“The work of our industry has been noted at the highest levels of government and our domestic supply chain is extremely proud to provide this critical service to the nation,” it added. “We have jointly been calling on the administration to fully maximize U.S. manufacturing assets to put our industry to work making quality, compliant PPE. We are strong supporters of the Berry Amendment and were very pleased that DLA expressed an intention to maximize the industrial base with this purchase.”
The coalition acknowledged that any competitive bid process has are winners and losers. However, when DLA announced the awards in mid-September, the industry associations immediately raised cautionary flags, as to the domestic manufacturing capacity, technical proficiency and capabilities of certain awardees and their overall compliance.
“The Berry Amendment, a cornerstone of our defense industrial base, requires the use of complying fiber, yarn, fabric, and assembly be performed in the United States,” it said. “Further magnifying that concern, DLA stated it had awarded over 83 million gowns to the “domestic industrial base.” However, with the exception of a few awardees, the coalition questioned “the places of performance, whether the materials being utilized are Berry compliant and whether the gowns meet the technical specifications. Certain places of performance appeared to lack the workforce necessary for these larger orders or the equipment or space required. This is why an immediate and independent review is required.”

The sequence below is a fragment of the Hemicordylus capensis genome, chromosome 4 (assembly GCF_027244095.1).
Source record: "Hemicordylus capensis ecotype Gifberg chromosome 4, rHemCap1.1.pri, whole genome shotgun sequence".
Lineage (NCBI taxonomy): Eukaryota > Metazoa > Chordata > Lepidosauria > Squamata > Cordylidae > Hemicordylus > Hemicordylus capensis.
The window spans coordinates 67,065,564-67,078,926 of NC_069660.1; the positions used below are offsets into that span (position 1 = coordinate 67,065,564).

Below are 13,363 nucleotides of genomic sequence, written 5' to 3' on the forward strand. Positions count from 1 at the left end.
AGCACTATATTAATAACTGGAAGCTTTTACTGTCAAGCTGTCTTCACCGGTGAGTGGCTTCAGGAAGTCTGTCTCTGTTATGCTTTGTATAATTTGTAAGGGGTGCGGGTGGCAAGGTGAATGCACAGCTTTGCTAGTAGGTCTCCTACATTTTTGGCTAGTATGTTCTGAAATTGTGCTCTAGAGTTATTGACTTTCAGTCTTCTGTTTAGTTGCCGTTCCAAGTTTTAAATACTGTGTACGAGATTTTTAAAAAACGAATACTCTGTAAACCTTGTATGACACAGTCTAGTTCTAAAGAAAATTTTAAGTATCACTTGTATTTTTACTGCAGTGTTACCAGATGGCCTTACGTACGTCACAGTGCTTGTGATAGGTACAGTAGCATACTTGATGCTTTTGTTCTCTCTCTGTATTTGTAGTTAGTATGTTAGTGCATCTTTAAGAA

The groups said many of these concerns were raised directly with DLA in a multi-association letter on Sept. 18. They said the response received from DLA was that the government simply requires awardees to self-certify domestic production and Berry compliance.
“Self-certification of such sizable awards to non-traditional suppliers appears to be a serious flaw in the process that must be re-examined,” the coalition said. “The domestic supply chain, representing nearly 600,000 American workers, wants nothing more than to be a resource for the federal government. We can help the U.S. government better understand production chains and manufacturing capabilities. We stand absolutely ready, willing, and able to manufacture the products the U.S. government needs for the Strategic National Stockpile and at the same time put our idle capacity and workforce to work. We are strong supporters of onshoring the domestic production chain and believe the federal government is a critical partner in that effort.”
The coalition urged the U.S. government to immediately address this matter and take necessary actions regarding any non-compliant awardees. At the same time, they also urged the administration to move forward with “legitimate, compliant, and capable awardees–these companies and their workforce should not be punished, they should be maximized.
“It is critical that the Strategic National Stockpile is replenished immediately and we stand ready to be part of that solution,” it added. “Our American health care workers deserve no less.”